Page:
Do Court Fines and Penalties Criminalize Poverty?

FT Contributor  | 

If you’ve ever been in trouble with the law, you probably have an understanding of how expensive it can be. From court fines to lawyer fees, required drug testing, and beyond, it can be expensive to get yourself out of legal trouble.

Over the last 50 years, the number of people behind bars in the U.S. has increased by more than 500%. A growing number of legislators are fighting for prison reform. Instead of packing prisons, some criminals serve more humane sentences from the comfort of their homes. This requires the use of ankle bracelets and other monitoring systems, which come at a charge to the person serving the sentence.

An ankle bracelet charge is just one example of the financial difficulty that court fines and penalties create. The fees associated with legal trouble are leading many people to argue that the United States justice system is criminalizing poverty by burying people in an unmanageable amount of debt.

The Cycle of Poverty

Poverty is based on the financial assets and earning potential of a person. While assets include things like physical property, earning potential includes factors such as education, employment history, creative ideas and licenses, a network of relationships, and overall culture. Each of these elements is vital to the success of a person in our society, but getting arrested and having to serve time can cause a person to get caught in a cycle of poverty.  

Once this cycle begins, it’s hard to get out. When they go to jail, a person is unable to earn a steady income — a vital part of staying out of poverty. In addition, the convict must pay a variety of fees. For example, over 3.6 million people are under probation in the U.S., for which they have to pay a monthly fee in most states. If a person on probation has not been able to get a job with a steady income, it’s easy to see how they can quickly slip into poverty.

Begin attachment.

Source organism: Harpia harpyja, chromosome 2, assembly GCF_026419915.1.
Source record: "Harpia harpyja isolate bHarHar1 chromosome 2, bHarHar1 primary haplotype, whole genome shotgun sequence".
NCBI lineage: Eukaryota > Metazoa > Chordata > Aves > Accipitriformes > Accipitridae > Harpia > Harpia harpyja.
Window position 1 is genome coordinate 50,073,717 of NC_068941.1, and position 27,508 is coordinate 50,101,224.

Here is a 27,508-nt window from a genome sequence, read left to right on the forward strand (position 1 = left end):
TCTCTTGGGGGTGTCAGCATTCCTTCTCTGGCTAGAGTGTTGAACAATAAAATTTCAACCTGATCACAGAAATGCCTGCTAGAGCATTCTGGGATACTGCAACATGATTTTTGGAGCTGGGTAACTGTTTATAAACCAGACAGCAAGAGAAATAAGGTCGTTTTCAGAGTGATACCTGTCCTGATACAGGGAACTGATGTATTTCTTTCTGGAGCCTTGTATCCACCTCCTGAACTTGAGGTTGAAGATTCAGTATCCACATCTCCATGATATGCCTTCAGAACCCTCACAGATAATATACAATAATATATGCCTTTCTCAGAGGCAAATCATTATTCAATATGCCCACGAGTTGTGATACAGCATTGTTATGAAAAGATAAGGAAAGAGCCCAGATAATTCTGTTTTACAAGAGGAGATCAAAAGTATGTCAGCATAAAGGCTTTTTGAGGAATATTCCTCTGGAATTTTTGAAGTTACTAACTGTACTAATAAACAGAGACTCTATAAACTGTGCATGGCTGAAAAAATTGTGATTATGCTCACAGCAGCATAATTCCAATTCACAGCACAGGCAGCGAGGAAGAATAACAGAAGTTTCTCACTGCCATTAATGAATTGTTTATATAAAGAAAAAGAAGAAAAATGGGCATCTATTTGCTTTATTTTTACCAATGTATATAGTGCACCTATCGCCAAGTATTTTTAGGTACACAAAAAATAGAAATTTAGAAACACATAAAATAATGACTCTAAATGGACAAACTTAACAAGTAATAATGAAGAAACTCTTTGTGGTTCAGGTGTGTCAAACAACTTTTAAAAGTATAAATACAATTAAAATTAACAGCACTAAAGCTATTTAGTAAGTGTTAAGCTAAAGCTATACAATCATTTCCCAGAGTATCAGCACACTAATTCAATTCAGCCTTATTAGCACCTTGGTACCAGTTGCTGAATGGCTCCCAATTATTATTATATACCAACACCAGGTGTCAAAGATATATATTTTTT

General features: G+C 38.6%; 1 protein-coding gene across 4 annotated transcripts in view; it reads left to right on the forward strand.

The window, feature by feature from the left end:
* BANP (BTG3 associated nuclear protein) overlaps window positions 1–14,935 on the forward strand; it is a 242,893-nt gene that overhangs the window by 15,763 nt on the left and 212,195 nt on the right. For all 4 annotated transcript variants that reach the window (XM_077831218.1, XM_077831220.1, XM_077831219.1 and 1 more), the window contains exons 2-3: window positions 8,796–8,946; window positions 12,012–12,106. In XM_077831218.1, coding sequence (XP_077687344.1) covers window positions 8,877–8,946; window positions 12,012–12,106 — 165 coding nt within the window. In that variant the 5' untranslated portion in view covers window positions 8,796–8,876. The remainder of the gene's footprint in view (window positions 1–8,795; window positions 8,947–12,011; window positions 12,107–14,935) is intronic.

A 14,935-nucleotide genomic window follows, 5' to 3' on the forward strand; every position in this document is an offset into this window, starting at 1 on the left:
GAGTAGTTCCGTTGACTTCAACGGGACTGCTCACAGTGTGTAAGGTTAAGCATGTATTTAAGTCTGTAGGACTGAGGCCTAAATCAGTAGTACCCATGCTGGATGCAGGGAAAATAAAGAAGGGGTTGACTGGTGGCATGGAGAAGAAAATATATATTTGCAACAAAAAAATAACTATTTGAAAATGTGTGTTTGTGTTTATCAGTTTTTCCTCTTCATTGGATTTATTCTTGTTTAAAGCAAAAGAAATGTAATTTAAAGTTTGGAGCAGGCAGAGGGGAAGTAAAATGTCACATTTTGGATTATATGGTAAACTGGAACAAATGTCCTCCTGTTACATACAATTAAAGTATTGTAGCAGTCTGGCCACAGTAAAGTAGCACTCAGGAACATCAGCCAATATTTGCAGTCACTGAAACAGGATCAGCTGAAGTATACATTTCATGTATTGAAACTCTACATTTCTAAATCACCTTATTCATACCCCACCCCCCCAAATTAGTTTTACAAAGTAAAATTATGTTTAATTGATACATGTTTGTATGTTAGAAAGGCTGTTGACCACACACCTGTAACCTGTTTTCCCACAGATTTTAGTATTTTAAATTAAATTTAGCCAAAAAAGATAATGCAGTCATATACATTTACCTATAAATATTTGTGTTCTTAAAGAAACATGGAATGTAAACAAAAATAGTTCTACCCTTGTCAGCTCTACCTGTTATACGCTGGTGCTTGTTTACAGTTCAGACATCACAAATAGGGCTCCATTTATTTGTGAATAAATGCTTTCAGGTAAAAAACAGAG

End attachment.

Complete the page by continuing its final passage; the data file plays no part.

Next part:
High Court Costs Harm Poor Populations

The legal system is complex and the court’s fee structure is no different. Each U.S. court has various fees that they charge for services, depending on the case. Considering the fact that households in poverty have practically no money for savings or investments, much less to fulfill their basic needs, it shouldn’t be surprising that even seemingly inconsequential court fees can have a dramatic impact on poor populations.

An inability to pay the fees for your trial may result in further legal action. In some cases, not paying legal bills results in a contempt of court charge and arrest, further impacting the cycle of poverty. Since poor populations are often making minimum wage (or no wage at all), they are more vulnerable to high legal fees and other expenses.

What Happens if You Don’t Pay Court Fees?

An inability to pay the fees associated with court cases may result in jail time. Unpaid fees may cause a district judge to issue a warrant for the debtor’s arrest, which creates a “debtor’s prison.”

According to David Harris, a professor at the University of Pittsburgh School of Law, the U.S. Constitution is very clear that a person cannot be jailed for an inability to pay debts, but this still happens in some cases. There are many ways fees can arise.

For example, when a hearing is delayed because the defendant fails to appear, a judge will set an amount as collateral that the defendant has to pay to go free. While this is supposed to encourage the defendant to return to court, collateral can also equal the amount that the defendant would have had to pay if they were found guilty. If the defendant can’t pay, they’ll be jailed for a period of time.

These fees arise because of pressure on the court system to collect money. Uncollected fees are compiled into a report that is issued to the public, which can quickly cause an uproar of civil distrust.